Testing by unions has found lead in drinking water at the new K-Block at the Royal Hobart Hospital.

Workers have themselves been drinking the water for months, tested as having three times the legally-allowed lead content.

The revelations mean the ward will likely not be available for use by patients until the issue is resolved. Experts say that due to the complexity of the hospital reconstruction, determining the source of the contamination may be difficult.

The government desribed K-Block as being ‘in the very final stages’ in a statement.

Sarah Lovell addressing media in Hobart today

Shadow Health Minister Sarah Lovell said it was ‘astonishing’ that contaminated drinking water has been discovered in a health facility.

“This puts at risk the health of workers on the site, and there are many questions to be answered before patients could come anywhere near that part of the hospital,” she said. “Sarah Courtney and Peter Gutwein must have known about this for some time and have cynically hidden this information.

“At least we now know why this redevelopment has stalled for so long.” Lovell believes it ‘seems certain’ that former Premier Will Hodgman’s guarantee that K-Block will be open in January will not be fulfilled. The government’s web page for the project still lists the opening date as December 2019.

Health Minister Sarah Courtney said that “precise timeframes around the commissioning of patient services and wards will be informed by the timing of practical completion, and in consultation with key staff, but ensuring the safety of staff and patients is always our number one priority.”

She said that worker safety was paramount. “We expect the building site to be appropriately managed by the Joint Venture, on all matters relating to workplace safety,” she said. The government has not disputed CEPU’s (Communications Electrical & Plumbing Union) contamination findings of lead and also nickel in the water.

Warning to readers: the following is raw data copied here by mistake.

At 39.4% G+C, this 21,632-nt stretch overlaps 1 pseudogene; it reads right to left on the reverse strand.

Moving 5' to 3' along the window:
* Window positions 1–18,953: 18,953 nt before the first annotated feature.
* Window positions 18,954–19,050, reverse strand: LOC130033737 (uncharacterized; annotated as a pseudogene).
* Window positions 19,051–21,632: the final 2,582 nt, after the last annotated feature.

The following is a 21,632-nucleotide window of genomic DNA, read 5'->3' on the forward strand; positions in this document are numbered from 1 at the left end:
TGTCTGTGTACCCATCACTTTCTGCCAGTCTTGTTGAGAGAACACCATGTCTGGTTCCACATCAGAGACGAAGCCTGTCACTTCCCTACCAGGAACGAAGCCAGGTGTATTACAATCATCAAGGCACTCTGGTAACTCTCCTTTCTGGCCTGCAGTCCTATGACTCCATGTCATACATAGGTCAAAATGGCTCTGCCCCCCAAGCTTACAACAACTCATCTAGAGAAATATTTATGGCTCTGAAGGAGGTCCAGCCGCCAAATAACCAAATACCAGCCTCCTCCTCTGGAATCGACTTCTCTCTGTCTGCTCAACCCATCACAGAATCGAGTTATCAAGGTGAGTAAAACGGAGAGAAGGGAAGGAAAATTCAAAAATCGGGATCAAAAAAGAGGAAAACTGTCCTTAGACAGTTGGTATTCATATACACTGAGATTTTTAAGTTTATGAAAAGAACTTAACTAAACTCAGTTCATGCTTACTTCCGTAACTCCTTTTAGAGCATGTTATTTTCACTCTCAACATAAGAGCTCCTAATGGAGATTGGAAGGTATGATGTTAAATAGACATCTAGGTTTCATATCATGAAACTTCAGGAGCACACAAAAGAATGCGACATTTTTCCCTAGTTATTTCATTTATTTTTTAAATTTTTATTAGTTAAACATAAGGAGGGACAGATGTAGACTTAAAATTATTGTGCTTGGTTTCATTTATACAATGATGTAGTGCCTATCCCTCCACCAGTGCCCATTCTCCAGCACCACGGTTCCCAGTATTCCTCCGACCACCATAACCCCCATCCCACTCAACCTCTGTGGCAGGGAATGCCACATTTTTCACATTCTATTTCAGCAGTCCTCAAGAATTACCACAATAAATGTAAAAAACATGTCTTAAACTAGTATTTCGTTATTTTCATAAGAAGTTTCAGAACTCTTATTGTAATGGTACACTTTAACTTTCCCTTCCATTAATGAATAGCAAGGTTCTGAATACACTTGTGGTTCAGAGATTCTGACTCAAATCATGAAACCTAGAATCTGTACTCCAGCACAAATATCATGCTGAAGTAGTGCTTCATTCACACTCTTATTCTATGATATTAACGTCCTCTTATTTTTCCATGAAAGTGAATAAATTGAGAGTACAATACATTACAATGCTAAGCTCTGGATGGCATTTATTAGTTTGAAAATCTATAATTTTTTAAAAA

The government confirmed that they have a request from from John Holland Fairbrother to grant Practical Completion of K-Block.

“The Project Team is currently assessing that request and taking expert advice regarding remaining building and contractual matters, including the final flushing and treatment of the water supply in line with standard hospital building commissioning practice,” said Courtney.

The Labor Party characterised the drinking water issue as “the latest blow to a project plagued by issues including industrial action, non-payment of workers’ wages, discovery of asbestos and mould on site, and questions over who pays for the lengthy delays.”

A source has told Tasmanian Times that signs advising to not drink the water, featuring a John Holland Fairbrother logo, are now up at the K-Block site.

Greens’ Health Spokesperson Rosalie Woodruff said the Health Minister is obliged to order an assessment into the exposure levels and possible health impacts for construction workers. “The Minister also needs to investigate whether it is true the early concerns raised by construction staff about possible lead contamination were not taken seriously.”

Woodruff also called on the Minister to explain what steps she will take to make sure the source of the heavy metals doesn’t end up contaminating patients’ water supply in the future.


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A Tasmanian government video promoting K-Block: